Every Wednesday, I explore the linguistic origins of one word in different languages I speak.
In college, I scheduled my classes so that I would always be free Friday mornings through mid-afternoon. This was for the express purpose of going to the first screening of whatever new movie was playing at the (now closed) Cheri theater near Boylston and Mass Aves. The first showtime started between 10 and 11 and was the cheapest of the day, so I made a concerted effort to go almost every week.
On October 6, 1999, the movie was David Fincher’s FIGHT CLUB and I was unusually pumped for it. After the one-two punch of SE7EN and THE GAME, I was all-in on Fincher and a fantastic cover story in EW had hinted that this movie was going to be my kind of candy.
And it was. Almost fifteen years later, FIGHT CLUB remains one of my top-5 movies. It’s always playing in the cineplex in my brain, and I sit down to rewatch it maybe once a year at home, but I hadn’t seen it on the big screen again since ’99 because I hadn’t lived in a city awesome enough to do so. Until now.
La Cinémathèque française (site) projected FIGHT CLUB earlier this year and I was there. Quite literally the first person in line to buy a ticket, over an hour before the screening, because I was determined to get the best seat in the house or else some space monkey was gonna get worse than a lye kiss on the hand from me. I may not be a unique snowflake, but I was the happiest snowflake in Paris that day.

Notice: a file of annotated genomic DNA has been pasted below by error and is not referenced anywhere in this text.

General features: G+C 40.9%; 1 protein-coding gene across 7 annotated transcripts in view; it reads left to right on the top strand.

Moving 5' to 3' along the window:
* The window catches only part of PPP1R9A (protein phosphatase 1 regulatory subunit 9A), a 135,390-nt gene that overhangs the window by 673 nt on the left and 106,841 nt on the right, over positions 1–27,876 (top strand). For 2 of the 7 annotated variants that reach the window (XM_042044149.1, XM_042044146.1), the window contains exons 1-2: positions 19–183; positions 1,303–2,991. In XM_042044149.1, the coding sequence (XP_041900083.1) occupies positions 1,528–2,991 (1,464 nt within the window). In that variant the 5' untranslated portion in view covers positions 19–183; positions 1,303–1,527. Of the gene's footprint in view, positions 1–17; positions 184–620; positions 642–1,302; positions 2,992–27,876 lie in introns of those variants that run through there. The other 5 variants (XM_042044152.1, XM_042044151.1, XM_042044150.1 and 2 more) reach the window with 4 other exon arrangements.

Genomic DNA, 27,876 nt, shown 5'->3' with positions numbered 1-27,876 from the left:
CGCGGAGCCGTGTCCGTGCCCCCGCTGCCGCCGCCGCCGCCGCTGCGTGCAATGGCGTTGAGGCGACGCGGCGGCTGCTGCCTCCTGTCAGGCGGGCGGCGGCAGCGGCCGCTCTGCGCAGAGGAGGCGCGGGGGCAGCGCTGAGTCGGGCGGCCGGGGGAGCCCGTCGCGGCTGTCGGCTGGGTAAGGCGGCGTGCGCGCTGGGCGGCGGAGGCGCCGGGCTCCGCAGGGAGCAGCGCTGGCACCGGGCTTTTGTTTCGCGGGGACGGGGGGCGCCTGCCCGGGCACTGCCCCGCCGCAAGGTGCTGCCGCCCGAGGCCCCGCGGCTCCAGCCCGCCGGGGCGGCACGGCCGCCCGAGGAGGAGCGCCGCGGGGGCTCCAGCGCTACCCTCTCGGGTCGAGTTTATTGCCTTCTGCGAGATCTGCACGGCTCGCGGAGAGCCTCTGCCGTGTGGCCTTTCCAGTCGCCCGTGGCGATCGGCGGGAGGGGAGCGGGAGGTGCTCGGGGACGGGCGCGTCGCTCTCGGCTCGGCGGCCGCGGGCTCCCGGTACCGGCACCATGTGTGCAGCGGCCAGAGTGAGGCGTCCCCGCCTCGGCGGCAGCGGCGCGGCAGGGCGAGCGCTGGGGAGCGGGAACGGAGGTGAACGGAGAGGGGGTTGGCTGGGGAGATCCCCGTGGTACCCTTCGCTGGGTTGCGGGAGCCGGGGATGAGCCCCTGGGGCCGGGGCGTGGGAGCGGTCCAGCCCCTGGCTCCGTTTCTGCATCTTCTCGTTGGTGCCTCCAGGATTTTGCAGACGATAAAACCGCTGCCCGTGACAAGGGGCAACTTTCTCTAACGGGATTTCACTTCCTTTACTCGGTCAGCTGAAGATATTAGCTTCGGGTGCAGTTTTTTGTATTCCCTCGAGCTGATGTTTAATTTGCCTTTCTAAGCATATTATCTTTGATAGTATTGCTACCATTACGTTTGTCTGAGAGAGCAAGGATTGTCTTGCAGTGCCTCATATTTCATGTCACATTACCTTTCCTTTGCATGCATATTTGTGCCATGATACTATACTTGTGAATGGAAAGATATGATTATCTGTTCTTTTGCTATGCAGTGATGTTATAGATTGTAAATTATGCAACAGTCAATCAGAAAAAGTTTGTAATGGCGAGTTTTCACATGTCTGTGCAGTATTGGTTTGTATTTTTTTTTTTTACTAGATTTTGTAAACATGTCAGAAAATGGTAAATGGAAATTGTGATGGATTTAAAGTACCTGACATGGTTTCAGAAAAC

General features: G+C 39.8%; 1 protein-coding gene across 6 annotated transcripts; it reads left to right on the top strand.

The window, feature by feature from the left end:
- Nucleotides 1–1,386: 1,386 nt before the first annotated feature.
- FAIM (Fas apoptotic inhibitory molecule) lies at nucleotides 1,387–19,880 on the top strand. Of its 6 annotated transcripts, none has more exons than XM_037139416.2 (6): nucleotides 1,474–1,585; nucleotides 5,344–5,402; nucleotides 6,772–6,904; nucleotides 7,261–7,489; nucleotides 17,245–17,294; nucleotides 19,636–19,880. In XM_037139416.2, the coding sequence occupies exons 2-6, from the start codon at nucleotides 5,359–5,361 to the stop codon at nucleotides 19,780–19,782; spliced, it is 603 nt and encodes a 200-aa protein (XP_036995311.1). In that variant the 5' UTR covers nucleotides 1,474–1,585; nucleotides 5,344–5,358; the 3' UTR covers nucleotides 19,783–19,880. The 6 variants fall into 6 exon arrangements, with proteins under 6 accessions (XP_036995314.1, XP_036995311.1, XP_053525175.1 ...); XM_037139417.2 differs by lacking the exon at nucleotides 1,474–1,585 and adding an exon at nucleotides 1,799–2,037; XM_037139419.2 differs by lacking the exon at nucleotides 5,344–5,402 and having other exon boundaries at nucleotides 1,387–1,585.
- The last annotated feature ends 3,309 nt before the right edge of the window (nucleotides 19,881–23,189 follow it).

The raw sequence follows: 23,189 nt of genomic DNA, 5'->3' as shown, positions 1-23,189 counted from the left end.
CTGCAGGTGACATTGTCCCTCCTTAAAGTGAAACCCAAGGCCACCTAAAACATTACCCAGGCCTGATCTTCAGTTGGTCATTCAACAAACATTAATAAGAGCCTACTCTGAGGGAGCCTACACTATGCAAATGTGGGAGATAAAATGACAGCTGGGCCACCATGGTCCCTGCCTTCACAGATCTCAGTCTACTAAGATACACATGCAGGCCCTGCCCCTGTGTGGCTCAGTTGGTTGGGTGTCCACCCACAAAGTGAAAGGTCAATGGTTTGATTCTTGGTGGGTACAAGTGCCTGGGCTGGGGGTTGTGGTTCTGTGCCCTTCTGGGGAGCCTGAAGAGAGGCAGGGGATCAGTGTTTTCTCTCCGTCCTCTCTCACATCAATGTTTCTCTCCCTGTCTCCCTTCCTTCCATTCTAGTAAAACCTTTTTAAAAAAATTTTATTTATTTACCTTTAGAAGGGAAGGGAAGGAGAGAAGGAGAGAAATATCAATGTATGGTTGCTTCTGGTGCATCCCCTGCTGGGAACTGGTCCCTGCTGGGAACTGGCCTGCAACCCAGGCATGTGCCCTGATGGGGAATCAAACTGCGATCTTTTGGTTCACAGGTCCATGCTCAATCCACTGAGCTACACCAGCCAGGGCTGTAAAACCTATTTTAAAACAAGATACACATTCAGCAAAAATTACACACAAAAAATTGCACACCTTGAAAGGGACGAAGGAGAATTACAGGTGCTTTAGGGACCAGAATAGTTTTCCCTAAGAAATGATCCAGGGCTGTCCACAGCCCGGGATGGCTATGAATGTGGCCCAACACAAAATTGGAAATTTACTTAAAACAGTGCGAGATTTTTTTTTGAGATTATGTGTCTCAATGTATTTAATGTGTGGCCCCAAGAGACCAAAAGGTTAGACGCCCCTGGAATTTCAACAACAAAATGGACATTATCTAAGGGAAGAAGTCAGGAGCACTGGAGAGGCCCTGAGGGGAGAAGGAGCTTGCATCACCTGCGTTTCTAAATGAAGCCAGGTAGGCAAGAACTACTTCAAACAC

EN → box office — a place at a theater or other arts establishment where tickets are bought or reserved. ORIGIN probably from the taking of money for “box seats” in theaters.
ES → taquilla — Casillero para los billetes de teatro, ferrocarril, etc. [Cabinet for passing theater, rail, etc. tickets.] ORIGIN Diminutive form of Hispanicized Arabic ṭáq[a] from Farsi ṭāq [: window].
FR → guichet — Petite ouverture dans une porte, dans un mur, par laquelle on peut parler à qqn ou faire passer des choses. [Small opening in a door or a wall through which one can speak with someone or pass something.] ORIGIN Old Norse vik [: bay window].
→ English note — “box office” has come to mean “total grosses” in the parlance of Hollywood, but it’s still the actual place you go for tickets.
→ Spanish note — I wish tacos or taquitos were somehow connected to this word. I <3 Mexican food the most.
→ French note — the definition is very broad and many other things qualify as a guichet, but in my experience, the place where you buy movie tickets are most typically called that.
Everyone’s a winner today because going to the movies is the real prize! (That’s a lie. “Everyone” can’t be winners.) Spanish wins because it introduced me to a crazy new character, a “t” with a dot underneath, which I will enlarge here so that you can see it better.